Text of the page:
Hilton Hotels, which started in Texas in 1919, was headquartered here for a time, departing for Beverly Hills in the 1950s, according to spokeswoman Kathy Shepard.

"Hilton had a big play and presence in Chicago," said Ted Mandigo, an Elmhurst-based hotel consultant.

The Blackstone deal is reflective of a trend of private equity buying up hotel properties, he noted.

"Absolutely, it's huge," he said.

Hilton's expansion plans, especially in new territories such as India, and the steady stream of fees the company gets for managing franchised properties worldwide, proved attractive to Blackstone, said Jonathan Galaviz, a partner at Globalysis Ltd., a Las Vegas-based consultancy.

"I would expect to see continuing interest from private equity in travel and leisure sector assets as consumer disposable income increases in places like China and India and Baby Boomers here shift to the leisure part of their lives," he said.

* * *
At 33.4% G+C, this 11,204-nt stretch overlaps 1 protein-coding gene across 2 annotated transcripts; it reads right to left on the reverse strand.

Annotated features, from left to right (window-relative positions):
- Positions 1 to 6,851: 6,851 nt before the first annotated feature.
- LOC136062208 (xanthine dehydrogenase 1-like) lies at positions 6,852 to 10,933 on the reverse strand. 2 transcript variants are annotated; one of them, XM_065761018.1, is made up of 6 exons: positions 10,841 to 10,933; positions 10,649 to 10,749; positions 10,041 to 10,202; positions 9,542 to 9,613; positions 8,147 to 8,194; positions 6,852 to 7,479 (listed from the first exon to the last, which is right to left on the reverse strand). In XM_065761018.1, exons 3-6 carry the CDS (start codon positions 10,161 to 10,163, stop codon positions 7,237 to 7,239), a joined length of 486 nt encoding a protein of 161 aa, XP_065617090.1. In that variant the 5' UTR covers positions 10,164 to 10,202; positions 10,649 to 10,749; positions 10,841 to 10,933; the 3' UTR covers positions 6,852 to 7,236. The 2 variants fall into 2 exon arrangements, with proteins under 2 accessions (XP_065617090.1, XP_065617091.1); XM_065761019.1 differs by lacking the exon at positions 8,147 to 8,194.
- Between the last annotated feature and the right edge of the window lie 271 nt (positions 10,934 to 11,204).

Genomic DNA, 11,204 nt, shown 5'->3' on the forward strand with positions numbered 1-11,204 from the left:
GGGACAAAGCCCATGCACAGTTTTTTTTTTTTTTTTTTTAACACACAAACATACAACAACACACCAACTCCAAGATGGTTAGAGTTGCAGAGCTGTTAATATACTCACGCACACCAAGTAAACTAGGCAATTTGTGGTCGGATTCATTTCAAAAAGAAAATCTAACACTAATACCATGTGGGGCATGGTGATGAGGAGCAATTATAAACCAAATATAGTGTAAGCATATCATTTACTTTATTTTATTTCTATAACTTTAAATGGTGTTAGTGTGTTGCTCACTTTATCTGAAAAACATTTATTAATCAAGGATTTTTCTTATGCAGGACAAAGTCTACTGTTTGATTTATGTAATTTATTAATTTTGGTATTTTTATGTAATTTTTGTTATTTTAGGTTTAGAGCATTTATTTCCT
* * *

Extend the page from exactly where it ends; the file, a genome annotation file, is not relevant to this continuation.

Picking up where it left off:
Also, hotel properties are proving attractive right now because the high costs for building and land acquisition are putting a damper on new construction, minimizing new competition, Mandigo said.

"And we're still seeing increases in room rates above inflation ... and occupancy remains strong," said Mandigo. "Hotels will be very strong performers, at least in the short term, with good years going out to 2012, which justifies the purchase prices and aggressive acquisition going on."

And sellers are finding better prices in the private market, he said, because stock market investors tend to focus on operations' growth and to overlook real estate appreciation.

The trend raises questions about the ultimate disposition of the Chicago-based Global Hyatt Corp., owned by the billionaire Pritzker family. The family has agreed to break up its empire and split the proceeds among 11 heirs, leading to speculation that the company could be taken public.

"It could be a private deal," Mandigo said, "but I still think the value will be created by a stock deal. That establishes value in the shares."

The company so far has not committed to a course of action.